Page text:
Brexit Puzzle

Since last week’s Brexit vote, new evidence has emerged suggesting that the result many have been influenced by widespread political ignorance. In the immediate aftermath of the vote, there was a massive spike in internet searches in Britain asking questions like “What is the EU?” and “What does it mean to leave the EU?” Obviously, reasonably well-informed voters should have known the answers to these questions before they went to the polls instead of after. The aftermath of Brexit has also spawned the so-called “Regrexit” phenomenon: Britons who voted for Brexit, but now regret doing so because they feel they were misinformed about the likely consequences, or did not consider them carefully enough. A petition on the British Parliament website calling for a revote has collected over 3.4 million signatures (Parliament is required to consider any petition that gets over 100,000 signatures, though it does not have to grant it).

Both the internet searches and the Regrexit movement are indications of the impact of political ignorance on the vote. But we should not make too much of this kind of evidence. Regarding the searches, we do not have good data on how many people are doing them, or even whether they voted for “leave” or “remain.” We also don’t yet have systematic survey data on how many pro-Brexit voters are now in a Regrexit mood because they feel they were duped or misinformed [but see update below on some very limited data pertaining to this].

Some (as yet undetermined) number of Leave supporters have indeed come to regret their decision. But there might also be some Remain voters who today prefer the Leave option. Data from past elections indicate that there is a often a significant “bandwagon effect” that leads people to shift their views in favor of whichever side seems to be winning. In post-election polls, it is common to see a higher percentage say they voted for the winning candidate than actually did. People like to identify with a winner and dislike being associated with losers. Although media coverage has not focused on it, it’s possible that the Leave camp is benefiting from a similar bandwagon effect. That, of course, does not mean that Brexit was a good decision. Bandwagon effects are themselves often the result of ignorance. But the possibility of bandwagon effects cautions against drawing any hasty conclusions to the effect that a majority of British voters have come to regret last week’s result. It could be that the majority in favor of Brexit is as large, or even slightly larger, today than it was on the day of the vote.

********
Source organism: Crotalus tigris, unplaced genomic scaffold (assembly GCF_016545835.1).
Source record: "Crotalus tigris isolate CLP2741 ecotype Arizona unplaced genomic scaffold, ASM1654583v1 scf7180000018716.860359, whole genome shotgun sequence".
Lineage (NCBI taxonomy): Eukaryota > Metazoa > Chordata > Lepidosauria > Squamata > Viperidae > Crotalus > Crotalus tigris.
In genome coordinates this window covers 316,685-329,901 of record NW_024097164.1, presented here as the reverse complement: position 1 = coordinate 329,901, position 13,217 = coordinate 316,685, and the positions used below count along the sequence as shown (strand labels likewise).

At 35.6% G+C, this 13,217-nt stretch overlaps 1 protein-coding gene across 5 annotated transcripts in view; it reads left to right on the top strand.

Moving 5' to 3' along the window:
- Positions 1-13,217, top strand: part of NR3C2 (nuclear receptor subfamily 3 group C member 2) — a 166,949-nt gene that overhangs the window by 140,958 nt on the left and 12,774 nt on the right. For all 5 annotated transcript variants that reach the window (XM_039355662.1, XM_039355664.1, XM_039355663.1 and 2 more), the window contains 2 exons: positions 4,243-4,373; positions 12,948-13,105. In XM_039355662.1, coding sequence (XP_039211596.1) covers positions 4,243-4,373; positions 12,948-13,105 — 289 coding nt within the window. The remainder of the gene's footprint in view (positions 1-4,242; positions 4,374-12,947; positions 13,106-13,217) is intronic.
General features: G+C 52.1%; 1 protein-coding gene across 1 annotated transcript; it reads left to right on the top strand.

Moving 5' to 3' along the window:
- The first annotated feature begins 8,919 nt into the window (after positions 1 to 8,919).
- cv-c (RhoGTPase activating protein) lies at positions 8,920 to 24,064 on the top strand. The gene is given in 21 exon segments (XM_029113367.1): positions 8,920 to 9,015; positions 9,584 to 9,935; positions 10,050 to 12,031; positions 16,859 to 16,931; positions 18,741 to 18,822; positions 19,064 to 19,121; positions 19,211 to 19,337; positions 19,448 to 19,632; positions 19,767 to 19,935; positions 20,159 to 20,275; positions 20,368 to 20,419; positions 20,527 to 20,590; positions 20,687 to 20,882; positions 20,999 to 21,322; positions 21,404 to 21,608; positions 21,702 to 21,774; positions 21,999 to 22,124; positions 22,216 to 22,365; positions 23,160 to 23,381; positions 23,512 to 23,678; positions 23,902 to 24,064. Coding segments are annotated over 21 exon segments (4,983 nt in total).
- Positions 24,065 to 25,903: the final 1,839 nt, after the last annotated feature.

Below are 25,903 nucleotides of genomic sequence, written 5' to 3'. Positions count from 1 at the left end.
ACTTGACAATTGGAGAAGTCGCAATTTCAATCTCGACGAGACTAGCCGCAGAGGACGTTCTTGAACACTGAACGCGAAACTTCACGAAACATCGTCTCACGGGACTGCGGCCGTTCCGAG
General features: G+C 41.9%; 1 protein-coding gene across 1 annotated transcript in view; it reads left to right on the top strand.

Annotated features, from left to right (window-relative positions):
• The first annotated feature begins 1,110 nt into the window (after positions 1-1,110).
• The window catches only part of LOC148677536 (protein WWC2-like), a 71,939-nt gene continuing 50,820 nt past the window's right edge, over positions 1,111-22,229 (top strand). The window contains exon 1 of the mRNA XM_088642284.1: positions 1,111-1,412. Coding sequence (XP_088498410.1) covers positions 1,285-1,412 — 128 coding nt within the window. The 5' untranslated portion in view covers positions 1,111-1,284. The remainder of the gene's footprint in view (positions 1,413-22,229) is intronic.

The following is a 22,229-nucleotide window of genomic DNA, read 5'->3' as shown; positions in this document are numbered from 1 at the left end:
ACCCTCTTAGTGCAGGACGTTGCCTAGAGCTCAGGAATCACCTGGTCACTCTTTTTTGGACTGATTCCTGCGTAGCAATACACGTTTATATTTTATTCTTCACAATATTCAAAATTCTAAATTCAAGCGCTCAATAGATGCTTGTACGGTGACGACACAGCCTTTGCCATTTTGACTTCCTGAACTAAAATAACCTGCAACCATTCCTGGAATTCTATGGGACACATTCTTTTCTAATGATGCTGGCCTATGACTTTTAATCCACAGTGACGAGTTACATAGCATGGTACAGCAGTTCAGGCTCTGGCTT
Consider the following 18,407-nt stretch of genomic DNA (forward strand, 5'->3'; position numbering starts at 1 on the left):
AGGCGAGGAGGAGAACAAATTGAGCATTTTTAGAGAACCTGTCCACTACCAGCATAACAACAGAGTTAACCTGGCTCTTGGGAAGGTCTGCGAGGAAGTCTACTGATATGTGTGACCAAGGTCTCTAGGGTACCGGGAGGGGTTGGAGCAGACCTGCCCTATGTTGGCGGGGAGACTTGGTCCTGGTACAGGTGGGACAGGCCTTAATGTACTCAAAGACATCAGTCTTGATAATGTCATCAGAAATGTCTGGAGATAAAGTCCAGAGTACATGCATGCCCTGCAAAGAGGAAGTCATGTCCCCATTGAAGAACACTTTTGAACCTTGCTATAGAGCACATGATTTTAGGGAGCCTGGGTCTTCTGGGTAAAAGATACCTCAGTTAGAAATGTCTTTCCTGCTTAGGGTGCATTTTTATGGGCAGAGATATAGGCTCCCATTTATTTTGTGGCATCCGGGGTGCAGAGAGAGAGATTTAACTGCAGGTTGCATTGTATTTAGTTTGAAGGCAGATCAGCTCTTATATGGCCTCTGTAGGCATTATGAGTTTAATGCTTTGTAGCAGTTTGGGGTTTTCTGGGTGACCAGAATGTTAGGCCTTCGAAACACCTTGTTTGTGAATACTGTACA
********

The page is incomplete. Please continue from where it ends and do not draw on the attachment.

Despite such caveats, we do in fact have more systematic evidence indicating that the result of the Brexit vote may have been significantly influenced by ignorance. Preelection survey data indicates that many voters were significantly misinformed about many of the issues at stake in the Brexit debate. And the direction of these errors largely favored the Leave option. On average, voters greatly overestimated the number of EU immigrants living in Britain and the amount of child welfare payments given to them by the British government, while greatly underestimating the extent of EU investment in the UK. Polls showed that both fear of immigration and economic concerns were among the top issues on voters’ minds. Widespread ignorance likely gave the Leave side a boost on both issues. Especially given the closeness of the vote (Leave prevailed by a narrow 52-48 margin), it is quite possible that the result would have gone the other way if the electorate had been better-informed.

That does not necessarily mean that the voters made the wrong choice. Although I personally believe that the British should have voted for Remain, I also recognize that there were strong arguments in favor of Leave and that the issue is a very difficult one. In my book on political ignorance, I describe a number of scenarios where political ignorance actually has beneficial effects. Perhaps the Brexit vote was another such case, though these sorts of situations are very much the exception rather than the rule.